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Samuel Smalley, MSA/MBA’19, is taking over our Instagram account @damoremckim this week to share his experience in our Master in Accounting/ Master of Business Administration program. Follow along!

Q: What do you think the future of the accounting industry looks like?

There is a creeping suspicion that within a decade or two, a sizable chunk of this industry will be run by robots. The concern, particularly by outsiders looking to break into this profession, is that automated intelligence will make this industry less accessible to newcomers by making certain lower level functions obsolete. This is only partly true: I have firsthand seen the automation capabilities my firm has access to, and it has eliminated many hours spent on repetitive, low-risk tasks. In my opinion, this will only give newcomers greater access to more complex, judgement-based work, necessitating technological expertise beyond your financial calculator and Excel spreadsheets.  

gspa alumnus samuel smalley headshot
Samuel Smalley, MSA/MBA’19. Photo by Adam Glanzman.

Q: What has your career path looked like so far?

I played professionally in a band I formed in college, playing shows around Boston and the Midwest for two years. There was also a time during which I taught music at the Boys and Girls Club in Allston. Right after graduating from Berklee, I worked at a beach side restaurant in New Hampshire, where I lugged dishes from dusk until dawn. There I was promoted to bartender, but when the summer finished, I decided I never wanted to work in a restaurant again. I spent the fall studying for the GMAT, working as a supervisor at Walgreens, and got my Northeastern offer the following February. I knew I wanted to start my career in New York, so I made it known early on, and ultimately landed an internship spot with PwC, where I now work full time as an audit associate.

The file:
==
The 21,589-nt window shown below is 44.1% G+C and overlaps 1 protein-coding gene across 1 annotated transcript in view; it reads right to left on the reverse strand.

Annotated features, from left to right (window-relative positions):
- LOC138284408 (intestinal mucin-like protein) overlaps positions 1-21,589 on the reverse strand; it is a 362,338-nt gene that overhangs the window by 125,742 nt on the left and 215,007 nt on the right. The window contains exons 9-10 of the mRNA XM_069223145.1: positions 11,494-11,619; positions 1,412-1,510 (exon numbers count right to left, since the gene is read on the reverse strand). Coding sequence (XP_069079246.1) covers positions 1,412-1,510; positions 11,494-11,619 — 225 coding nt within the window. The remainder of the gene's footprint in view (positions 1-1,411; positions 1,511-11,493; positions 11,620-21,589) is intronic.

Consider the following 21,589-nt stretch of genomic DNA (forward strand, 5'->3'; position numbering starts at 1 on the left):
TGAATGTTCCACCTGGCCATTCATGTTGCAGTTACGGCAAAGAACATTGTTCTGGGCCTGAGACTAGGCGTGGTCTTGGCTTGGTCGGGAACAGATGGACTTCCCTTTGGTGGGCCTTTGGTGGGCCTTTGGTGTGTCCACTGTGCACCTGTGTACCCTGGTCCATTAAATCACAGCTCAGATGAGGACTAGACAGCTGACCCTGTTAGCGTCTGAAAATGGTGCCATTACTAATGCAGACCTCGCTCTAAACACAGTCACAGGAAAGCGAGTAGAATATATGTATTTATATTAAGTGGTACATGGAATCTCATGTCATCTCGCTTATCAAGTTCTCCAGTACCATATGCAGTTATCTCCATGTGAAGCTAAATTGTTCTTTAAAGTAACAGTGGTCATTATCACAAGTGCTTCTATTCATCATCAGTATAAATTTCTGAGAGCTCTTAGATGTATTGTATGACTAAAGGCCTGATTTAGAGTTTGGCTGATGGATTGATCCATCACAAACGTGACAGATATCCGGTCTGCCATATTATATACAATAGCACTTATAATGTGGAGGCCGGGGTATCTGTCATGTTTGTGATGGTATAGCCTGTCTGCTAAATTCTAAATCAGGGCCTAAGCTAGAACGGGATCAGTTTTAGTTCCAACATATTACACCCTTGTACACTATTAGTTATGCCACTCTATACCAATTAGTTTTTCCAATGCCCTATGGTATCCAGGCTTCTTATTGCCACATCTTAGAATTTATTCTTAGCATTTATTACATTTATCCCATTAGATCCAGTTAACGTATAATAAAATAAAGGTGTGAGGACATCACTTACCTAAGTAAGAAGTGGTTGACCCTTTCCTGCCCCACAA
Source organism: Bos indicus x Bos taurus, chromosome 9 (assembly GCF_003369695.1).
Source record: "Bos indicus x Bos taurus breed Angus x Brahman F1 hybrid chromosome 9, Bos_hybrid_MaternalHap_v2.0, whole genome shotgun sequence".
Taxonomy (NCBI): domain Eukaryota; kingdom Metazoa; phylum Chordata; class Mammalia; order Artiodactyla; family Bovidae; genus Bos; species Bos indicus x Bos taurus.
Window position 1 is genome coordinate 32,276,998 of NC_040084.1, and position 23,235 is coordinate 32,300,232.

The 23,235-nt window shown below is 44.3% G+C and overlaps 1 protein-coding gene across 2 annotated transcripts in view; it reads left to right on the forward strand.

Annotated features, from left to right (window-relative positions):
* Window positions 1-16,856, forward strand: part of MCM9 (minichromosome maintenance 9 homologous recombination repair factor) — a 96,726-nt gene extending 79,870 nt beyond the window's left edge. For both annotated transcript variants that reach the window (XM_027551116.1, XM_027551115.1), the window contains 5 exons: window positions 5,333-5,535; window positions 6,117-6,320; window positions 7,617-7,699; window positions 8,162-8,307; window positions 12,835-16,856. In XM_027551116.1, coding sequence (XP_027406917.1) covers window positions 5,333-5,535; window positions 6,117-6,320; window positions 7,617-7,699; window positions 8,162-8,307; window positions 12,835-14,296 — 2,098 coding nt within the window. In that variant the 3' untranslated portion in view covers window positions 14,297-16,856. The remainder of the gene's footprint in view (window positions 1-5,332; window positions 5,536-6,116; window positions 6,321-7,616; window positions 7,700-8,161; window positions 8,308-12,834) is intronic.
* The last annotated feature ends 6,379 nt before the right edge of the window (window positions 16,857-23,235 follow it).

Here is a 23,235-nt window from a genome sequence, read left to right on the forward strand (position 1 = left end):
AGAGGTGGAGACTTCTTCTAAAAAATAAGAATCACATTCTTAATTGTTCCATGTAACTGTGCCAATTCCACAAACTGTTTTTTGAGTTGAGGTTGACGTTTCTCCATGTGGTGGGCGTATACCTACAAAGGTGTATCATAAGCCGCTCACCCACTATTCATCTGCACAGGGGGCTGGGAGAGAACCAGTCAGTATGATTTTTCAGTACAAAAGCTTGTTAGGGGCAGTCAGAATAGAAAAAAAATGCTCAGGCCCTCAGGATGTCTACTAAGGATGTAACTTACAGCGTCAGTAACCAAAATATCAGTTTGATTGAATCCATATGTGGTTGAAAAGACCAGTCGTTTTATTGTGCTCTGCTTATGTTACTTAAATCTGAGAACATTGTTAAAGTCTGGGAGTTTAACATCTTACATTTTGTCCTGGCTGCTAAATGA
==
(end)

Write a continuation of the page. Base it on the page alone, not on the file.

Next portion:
Q: Why the MSA/MBA program?

This program is perfect for career changers. The most common reaction I get when I tell people I studied music is “Wow, that’s quite the switch!” The only related class I took in my undergrad was an introductory economics course my freshman year, which may seem daunting to some. But the MSA/MBA program is tailored to students who have little to no academic experience in financial and accounting coursework, which made for a seamless transition from the arts to accounting. It made entering this field viable from any direction.

Q: Where did you attend school for your undergraduate degree and what did you major in?

I went to Berklee College of Music. I was a drummer, and studied electronic music production. 

Q: What skills from your undergrad major have you been able to apply to your post-grad career?

A music curriculum will seat you in multiple ensembles across a diverse range of styles, of anywhere between five to a hundred people. Being constantly shifted around like this builds a resilience to discomfort, necessitates rapid adaptation and improvisation, and fosters profound teamwork. Being able to perform with little time to rehearse in front of strangers means thinking under the heat of the spotlight and having to merge my ideas and skills with everyone else’s. Music is most beautiful when the performance is greater than the sum of its parts, meaning pride and ego take a backseat to form, composition, and tempo. The work my team and I do at PwC reflects this. Although we perform and produce our own bits of work individually, our ultimate goal is always the same. Effective teams realize their work is the sum of all individual efforts. 

Q: What surprised you the most about the industry or what’s a stereotype that you’ve found to be untrue?

The accounting industry is very fast paced, especially when you work at a firm that cares about being at the technological forefront of business. Accounting firms are now placing a huge emphasis on being technically proficient, not only in terms of accounting expertise, but as drivers of technological innovation.